Listening is essential to successful communication at all levels and is one of the most important and useful skills we can have, for both personal and professional success. And although we use it in all contexts, to obtain information, to understand, or to learn, we spend our school years learning to read, write and speak, but almost no time learning how to really listen.
Studies suggest that we only remember between 25-50% of what we hear, as portrayed by Edgar Dale’s Cone of Experience. That is because listening is not something that just happens naturally (as hearing), but an active process in which a decision is made consciously to listen and understand the messages of the speaker.
By becoming a better listener, you can improve your productivity and ability to influence, convince and negotiate. Furthermore, you’ll avoid conflicts due to misunderstandings. The way to improve in this respect is to practice “active listening”, namely paying full attention to the interlocutor and trying to understand the complete message being communicated. Active listening is a skill that can be acquired and developed with rehearsal.
There are several techniques you can use to become a more effective listener:
Be present. Don’t get distracted by what is going on around you, your own line of thoughts or by thinking of counter arguments while the other person is still speaking. Look at the speaker directly and give him/her your undivided attention.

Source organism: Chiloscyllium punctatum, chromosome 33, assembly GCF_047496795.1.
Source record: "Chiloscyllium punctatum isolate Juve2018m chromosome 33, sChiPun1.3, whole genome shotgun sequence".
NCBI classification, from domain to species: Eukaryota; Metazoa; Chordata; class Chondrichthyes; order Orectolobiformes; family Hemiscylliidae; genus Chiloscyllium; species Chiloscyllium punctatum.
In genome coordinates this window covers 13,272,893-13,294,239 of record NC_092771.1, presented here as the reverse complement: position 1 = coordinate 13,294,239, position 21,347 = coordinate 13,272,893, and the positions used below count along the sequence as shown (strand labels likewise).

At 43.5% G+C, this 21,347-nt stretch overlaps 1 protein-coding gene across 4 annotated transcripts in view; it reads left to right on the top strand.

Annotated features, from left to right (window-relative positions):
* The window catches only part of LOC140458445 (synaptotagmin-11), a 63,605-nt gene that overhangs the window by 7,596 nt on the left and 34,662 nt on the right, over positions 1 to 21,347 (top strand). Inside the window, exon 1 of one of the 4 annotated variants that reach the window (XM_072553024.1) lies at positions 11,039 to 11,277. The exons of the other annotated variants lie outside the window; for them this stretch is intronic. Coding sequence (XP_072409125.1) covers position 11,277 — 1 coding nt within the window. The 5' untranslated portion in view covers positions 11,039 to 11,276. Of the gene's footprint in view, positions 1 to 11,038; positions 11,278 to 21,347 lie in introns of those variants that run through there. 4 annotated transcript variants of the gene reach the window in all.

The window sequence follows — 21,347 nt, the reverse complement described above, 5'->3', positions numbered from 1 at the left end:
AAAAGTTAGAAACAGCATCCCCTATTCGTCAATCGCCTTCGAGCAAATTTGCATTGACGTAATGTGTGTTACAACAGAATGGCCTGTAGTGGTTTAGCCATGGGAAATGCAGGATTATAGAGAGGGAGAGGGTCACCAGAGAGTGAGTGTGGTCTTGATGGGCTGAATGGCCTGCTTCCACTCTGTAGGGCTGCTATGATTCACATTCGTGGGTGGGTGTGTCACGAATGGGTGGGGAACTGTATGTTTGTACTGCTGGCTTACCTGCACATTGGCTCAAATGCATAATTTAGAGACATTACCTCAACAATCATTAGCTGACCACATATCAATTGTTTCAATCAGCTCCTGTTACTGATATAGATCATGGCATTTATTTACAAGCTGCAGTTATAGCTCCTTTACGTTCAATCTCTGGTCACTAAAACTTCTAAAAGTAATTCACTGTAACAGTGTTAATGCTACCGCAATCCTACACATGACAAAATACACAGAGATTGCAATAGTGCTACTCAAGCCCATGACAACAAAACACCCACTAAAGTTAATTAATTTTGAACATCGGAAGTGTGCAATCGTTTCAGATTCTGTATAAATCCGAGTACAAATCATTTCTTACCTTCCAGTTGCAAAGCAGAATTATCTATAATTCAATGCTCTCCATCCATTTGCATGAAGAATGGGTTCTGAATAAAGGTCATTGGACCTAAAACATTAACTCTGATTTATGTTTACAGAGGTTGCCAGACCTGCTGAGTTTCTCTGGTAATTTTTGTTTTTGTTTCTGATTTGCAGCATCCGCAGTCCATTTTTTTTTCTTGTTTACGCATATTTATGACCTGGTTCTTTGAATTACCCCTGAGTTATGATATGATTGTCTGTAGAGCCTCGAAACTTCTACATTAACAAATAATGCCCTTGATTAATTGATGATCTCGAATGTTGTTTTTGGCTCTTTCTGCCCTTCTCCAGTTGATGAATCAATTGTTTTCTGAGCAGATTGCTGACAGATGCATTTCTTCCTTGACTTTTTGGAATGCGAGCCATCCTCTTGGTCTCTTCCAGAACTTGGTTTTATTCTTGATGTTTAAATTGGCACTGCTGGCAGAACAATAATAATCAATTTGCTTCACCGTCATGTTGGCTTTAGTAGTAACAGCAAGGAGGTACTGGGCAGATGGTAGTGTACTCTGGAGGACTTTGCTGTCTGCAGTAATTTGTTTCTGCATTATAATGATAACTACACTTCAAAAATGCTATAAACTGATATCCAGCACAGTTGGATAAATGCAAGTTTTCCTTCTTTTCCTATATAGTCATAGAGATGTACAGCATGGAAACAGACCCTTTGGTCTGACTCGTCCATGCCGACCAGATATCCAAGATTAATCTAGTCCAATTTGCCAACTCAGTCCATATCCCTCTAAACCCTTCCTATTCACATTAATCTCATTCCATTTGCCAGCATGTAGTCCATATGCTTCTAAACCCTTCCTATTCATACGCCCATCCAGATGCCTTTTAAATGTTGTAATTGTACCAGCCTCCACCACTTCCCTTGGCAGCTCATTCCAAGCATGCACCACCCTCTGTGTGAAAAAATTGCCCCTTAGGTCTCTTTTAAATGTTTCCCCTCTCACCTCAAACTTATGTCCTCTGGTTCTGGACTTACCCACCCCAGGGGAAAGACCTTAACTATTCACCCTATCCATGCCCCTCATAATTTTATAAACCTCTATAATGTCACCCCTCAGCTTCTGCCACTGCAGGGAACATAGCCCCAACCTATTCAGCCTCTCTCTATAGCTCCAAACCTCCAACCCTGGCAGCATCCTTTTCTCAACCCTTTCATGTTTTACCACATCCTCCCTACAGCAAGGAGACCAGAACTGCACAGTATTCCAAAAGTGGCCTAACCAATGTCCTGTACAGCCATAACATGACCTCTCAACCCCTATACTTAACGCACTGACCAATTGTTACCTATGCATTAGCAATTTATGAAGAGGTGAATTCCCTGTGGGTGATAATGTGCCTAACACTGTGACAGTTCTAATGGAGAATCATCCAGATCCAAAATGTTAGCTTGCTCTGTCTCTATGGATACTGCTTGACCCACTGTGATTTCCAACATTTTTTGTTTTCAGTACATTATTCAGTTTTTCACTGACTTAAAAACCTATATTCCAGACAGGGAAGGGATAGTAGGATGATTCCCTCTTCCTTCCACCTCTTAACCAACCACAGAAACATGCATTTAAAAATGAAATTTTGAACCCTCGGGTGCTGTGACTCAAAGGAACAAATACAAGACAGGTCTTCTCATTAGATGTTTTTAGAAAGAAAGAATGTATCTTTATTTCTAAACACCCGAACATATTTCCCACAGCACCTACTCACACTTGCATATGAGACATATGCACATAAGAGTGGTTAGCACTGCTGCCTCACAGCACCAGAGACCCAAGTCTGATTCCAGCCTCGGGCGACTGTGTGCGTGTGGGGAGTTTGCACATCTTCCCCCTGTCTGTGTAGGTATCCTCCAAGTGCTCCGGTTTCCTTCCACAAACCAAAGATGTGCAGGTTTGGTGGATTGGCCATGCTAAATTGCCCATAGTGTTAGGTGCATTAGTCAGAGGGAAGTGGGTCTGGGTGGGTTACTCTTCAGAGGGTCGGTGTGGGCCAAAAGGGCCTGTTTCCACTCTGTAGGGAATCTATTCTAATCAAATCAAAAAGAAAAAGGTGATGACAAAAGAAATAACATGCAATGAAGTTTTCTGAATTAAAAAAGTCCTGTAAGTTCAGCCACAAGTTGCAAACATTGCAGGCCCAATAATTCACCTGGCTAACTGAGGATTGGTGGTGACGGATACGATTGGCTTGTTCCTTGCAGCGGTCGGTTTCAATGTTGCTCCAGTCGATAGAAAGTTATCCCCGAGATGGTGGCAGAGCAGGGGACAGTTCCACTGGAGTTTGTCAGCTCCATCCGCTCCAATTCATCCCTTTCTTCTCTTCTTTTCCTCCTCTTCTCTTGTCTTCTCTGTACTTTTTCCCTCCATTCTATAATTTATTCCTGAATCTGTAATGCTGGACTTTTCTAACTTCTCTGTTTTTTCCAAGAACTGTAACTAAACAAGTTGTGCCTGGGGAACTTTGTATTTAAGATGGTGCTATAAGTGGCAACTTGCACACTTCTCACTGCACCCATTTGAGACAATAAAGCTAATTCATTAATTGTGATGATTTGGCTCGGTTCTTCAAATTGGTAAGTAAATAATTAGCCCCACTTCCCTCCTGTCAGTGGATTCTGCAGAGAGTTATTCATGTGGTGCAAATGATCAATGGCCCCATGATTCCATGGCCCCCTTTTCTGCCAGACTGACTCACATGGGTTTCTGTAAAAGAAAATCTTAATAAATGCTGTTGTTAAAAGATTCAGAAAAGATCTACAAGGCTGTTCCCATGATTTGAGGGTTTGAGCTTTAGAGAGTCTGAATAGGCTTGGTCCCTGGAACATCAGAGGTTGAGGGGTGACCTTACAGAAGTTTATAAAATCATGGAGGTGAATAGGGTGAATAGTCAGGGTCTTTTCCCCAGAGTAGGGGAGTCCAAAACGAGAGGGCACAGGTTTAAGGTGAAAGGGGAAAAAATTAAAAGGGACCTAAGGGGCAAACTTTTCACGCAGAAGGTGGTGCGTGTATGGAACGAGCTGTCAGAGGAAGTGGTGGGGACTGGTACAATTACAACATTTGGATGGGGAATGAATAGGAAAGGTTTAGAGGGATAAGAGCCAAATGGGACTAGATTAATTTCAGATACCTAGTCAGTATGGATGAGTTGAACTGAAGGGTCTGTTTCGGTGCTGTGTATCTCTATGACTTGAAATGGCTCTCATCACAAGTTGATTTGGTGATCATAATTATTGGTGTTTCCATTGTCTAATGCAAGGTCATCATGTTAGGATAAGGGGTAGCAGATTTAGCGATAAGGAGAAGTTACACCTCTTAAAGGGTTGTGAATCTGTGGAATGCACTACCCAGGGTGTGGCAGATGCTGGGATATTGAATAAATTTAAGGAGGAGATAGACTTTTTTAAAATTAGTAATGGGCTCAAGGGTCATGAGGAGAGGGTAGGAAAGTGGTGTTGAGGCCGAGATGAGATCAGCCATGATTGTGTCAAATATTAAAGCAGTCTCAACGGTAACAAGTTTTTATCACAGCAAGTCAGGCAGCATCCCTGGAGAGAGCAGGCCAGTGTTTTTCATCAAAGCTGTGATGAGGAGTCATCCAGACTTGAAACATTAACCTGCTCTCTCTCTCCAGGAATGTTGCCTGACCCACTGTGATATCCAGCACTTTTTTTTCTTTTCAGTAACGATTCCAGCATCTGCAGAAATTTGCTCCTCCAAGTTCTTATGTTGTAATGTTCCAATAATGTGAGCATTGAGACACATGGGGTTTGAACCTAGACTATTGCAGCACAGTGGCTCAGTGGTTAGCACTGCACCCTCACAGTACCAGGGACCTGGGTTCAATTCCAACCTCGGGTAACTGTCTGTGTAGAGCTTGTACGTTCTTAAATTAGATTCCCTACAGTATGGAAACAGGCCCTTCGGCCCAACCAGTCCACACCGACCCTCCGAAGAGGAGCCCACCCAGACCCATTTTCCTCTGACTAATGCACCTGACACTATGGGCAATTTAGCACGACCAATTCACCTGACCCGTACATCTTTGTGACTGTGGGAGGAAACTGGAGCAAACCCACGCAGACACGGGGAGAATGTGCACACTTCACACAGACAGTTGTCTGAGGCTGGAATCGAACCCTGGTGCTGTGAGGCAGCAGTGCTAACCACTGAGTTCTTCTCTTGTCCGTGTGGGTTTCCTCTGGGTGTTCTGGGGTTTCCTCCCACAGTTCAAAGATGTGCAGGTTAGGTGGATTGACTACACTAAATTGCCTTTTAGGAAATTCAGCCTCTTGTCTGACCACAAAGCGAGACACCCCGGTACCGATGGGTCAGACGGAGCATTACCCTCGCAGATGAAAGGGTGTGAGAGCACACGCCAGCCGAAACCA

Show your interest by using both verbal and non-verbal messages, such as nodding occasionally, smiling, saying ‘yes’ or simply ‘mhm / uh huh’ to encourage the speaker to continue. Among other non-verbal signs of listening can also be mentioned: leaning slightly forward or even mirroring the speaker’s posture or expressions. By receiving this response, the person speaking usually feels more comfortable and therefore communicates more openly and honestly.
Reflect on what is being said, ask questions and provide feedback. Summarise the speaker’s comments by using the main points of their message and rephrasing them in your own words, thus giving the speaker chance to correct you if necessary.
Try using the following expressions to ensure the communicator that you understood what he/she is saying:
- Sounds like you are saying…
- Let me see if I understand…
- So, you see it as…
- What I think I am hearing is…
- What I think you mean is…
If he/she agrees, you will know that you’re on the same page. If not, go deeper to comprehend his/her view.
Pay attention to more than what is being said or not said. Try to read through the nuances, the meaning behind the words, the person’s mimic, body language and overall energy, as well as how the messages are expressed. See how the interlocutor reacts, how convincing he/she is, what’s his/her argumentation, as well as his/her enthusiasm and interest for certain topics.
Don’t interrupt and allow the speaker to finish expressing his/her ideas. You should avoid jumping in with questions or comments every time there are a few seconds of silence. Active listening involves giving the other person time to explore and convey their thoughts, feelings and ideas.
Be open to the other’s perspective, encourage respect and understanding in the communication.